What We Ate (Thanksgiving for Two)

In case you all were wondering, our ‘Thanksgiving for Two’ menu:
  • Brined and slow-roasted bone-in turkey breast with homemade gravy
  • Grandma Vera’s sage stuffing
  • Port and cranberry gelée
  • Kale salad with apples and hazelnuts
  • Brown sugar-roasted sweet potatoes
  • Homemade rolls
  • Maple pot de crème
  • Cardamom, orange, and chocolate ribbon cookies

I think I may have overdone it slightly.  But you know what?  It was worth it.  Totally.  And because I was cooking for two and not a huge crowd, I was less stressed and more able to take things one day at a time.  I feel that is key to any successful dinner party or holiday.  Take it easy, make a plan, and remember that it is supposed to be fun.
The port and cranberry gelée was one of the easier dishes I made for our Thanksgiving dinner.  If you’re a fan of cranberry sauce or cranberry jelly but don’t want to have it shaped like a can, then is recipe is for you.  The natural pectin in the cranberries makes adding gelatin unnecessary, and if you don’t have port, you can substitute with red wine or fortified wine like Maderia.

Canal House’s Cranberry-Port Gelée

1 cup port
1 cup sugar
1 tablespoon juniper berries
10 black peppercorns
1 12-ounce bag fresh cranberries (frozen can be substituted)

Put the port, sugar, juniper berries, and peppercorns in a heavy saucepan and bring to a boil over medium-high heat.

Add the cranberries and return to a boil.  Reduce the heat to low and simmer until the cranberries burst and are very soft, about 10 minutes.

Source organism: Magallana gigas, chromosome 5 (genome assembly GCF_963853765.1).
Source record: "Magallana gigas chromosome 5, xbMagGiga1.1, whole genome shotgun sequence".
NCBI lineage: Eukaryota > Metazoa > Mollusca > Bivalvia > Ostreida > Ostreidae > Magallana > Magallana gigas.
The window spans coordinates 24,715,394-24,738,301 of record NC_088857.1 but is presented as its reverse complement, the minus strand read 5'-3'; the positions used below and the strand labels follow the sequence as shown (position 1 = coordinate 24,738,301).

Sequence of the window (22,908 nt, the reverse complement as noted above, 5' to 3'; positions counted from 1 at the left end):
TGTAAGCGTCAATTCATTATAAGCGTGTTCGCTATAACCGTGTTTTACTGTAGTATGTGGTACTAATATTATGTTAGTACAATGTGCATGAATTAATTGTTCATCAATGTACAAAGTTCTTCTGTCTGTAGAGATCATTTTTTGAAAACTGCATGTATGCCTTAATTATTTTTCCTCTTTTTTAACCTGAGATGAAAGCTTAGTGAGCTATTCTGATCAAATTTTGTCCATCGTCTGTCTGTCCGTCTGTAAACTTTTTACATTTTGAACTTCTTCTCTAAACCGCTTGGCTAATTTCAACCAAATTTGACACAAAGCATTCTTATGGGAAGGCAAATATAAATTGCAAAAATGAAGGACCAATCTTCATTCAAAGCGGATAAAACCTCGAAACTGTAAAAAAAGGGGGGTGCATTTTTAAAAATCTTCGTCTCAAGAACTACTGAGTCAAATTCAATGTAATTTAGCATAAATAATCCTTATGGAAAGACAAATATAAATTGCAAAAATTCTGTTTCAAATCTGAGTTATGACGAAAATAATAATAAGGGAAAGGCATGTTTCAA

Strain the sauce into a bowl through a fine-mesh strainer, pushing the solids through the screen and scraping off with a rubber spatula.  Stir the thin and thick portions of the strained gelée together.

Transfer to serving bowl, cover, and refrigerate.  It will firm up in a couple of hours.

Makes approximately 2 cups.

My grandmother’s stuffing was always the dish I looked forward to the most when Thanksgiving rolled around each year.  For some, the turkey is where it’s at, for others, it’s the mashed potatoes and gravy.  No sir.  Not me.  My heart belonged to Vera’s sage stuffing.  Oh my.  I asked my mother for the recipe to use this year and I think I’m going to carry on the tradition of making it every Thanksgiving from now on.  It is just that good.

Grandma Vera’s Sage Stuffing

1 cup onion, finely chopped
1 1/2 cups celery stalks and leaves, finely chopped
1/2 of a granny smith apple, chopped
3/4 cup butter
9 cups soft bread, cut into 1-inch cubes
2 teaspoons kosher salt
1 teaspoon freshly cracked black pepper
2 teaspoons fresh sage leaves, minced (or 1 1/2 teaspoons crushed dried sage leaves)
1-2 teaspoons poultry seasoning
1/2 – 1 cup chicken stock

Pre-heat oven to 325ºF.  Butter a 9- x 13-inch casserole dish.

In a large skillet, cook and stir onion, celery, and apple in butter until tender.  Stir in about 1/3 of the bread cubes.  Turn into a large bowl and add remaining ingredients.  Stir to combine.

Turn into prepared dish and bake, uncovered for at least an hour.  Add chicken stock to keep moist.  This is a matter of taste.  My mom and I like the stuffing to be the texture of mashed potatoes with some crispy bits on top.  Just try to keep it moist with the chicken stock.